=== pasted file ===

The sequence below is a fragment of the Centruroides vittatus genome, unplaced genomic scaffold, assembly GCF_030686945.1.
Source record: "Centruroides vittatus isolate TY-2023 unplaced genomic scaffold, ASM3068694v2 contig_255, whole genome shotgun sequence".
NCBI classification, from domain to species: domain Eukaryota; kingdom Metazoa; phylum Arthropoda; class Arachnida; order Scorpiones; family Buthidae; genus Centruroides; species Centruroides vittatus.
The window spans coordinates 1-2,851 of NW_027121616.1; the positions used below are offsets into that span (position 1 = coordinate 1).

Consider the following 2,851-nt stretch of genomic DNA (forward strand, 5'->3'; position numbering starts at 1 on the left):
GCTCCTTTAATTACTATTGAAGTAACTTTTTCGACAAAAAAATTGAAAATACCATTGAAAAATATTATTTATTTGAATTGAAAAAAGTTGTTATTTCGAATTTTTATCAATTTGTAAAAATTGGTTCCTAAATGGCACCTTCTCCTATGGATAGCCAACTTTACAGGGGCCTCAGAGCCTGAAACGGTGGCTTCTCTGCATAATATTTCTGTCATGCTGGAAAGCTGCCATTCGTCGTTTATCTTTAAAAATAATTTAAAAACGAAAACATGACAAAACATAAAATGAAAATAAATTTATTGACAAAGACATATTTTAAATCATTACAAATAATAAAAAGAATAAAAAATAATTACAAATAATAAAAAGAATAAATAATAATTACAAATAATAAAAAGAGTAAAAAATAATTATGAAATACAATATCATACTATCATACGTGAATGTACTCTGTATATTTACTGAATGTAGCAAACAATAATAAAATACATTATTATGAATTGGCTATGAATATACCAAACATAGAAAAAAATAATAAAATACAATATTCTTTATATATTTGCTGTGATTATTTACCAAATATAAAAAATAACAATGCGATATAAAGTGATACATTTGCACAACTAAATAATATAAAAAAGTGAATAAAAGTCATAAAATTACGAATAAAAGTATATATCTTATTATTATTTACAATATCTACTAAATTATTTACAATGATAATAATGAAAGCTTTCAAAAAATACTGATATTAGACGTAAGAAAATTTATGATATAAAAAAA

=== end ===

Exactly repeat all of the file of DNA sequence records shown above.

The sequence below is a fragment of the Centruroides vittatus genome, unplaced genomic scaffold, assembly GCF_030686945.1.
Source record: "Centruroides vittatus isolate TY-2023 unplaced genomic scaffold, ASM3068694v2 contig_255, whole genome shotgun sequence".
NCBI classification, from domain to species: domain Eukaryota; kingdom Metazoa; phylum Arthropoda; class Arachnida; order Scorpiones; family Buthidae; genus Centruroides; species Centruroides vittatus.
The window spans coordinates 1-2,851 of NW_027121616.1; the positions used below are offsets into that span (position 1 = coordinate 1).

Consider the following 2,851-nt stretch of genomic DNA (forward strand, 5'->3'; position numbering starts at 1 on the left):
GCTCCTTTAATTACTATTGAAGTAACTTTTTCGACAAAAAAATTGAAAATACCATTGAAAAATATTATTTATTTGAATTGAAAAAAGTTGTTATTTCGAATTTTTATCAATTTGTAAAAATTGGTTCCTAAATGGCACCTTCTCCTATGGATAGCCAACTTTACAGGGGCCTCAGAGCCTGAAACGGTGGCTTCTCTGCATAATATTTCTGTCATGCTGGAAAGCTGCCATTCGTCGTTTATCTTTAAAAATAATTTAAAAACGAAAACATGACAAAACATAAAATGAAAATAAATTTATTGACAAAGACATATTTTAAATCATTACAAATAATAAAAAGAATAAAAAATAATTACAAATAATAAAAAGAATAAATAATAATTACAAATAATAAAAAGAGTAAAAAATAATTATGAAATACAATATCATACTATCATACGTGAATGTACTCTGTATATTTACTGAATGTAGCAAACAATAATAAAATACATTATTATGAATTGGCTATGAATATACCAAACATAGAAAAAAATAATAAAATACAATATTCTTTATATATTTGCTGTGATTATTTACCAAATATAAAAAATAACAATGCGATATAAAGTGATACATTTGCACAACTAAATAATATAAAAAAGTGAATAAAAGTCATAAAATTACGAATAAAAGTATATATCTTATTATTATTTACAATATCTACTAAATTATTTACAATGATAATAATGAAAGCTTTCAAAAAATACTGATATTAGACGTAAGAAAATTTATGATATAAAAAAA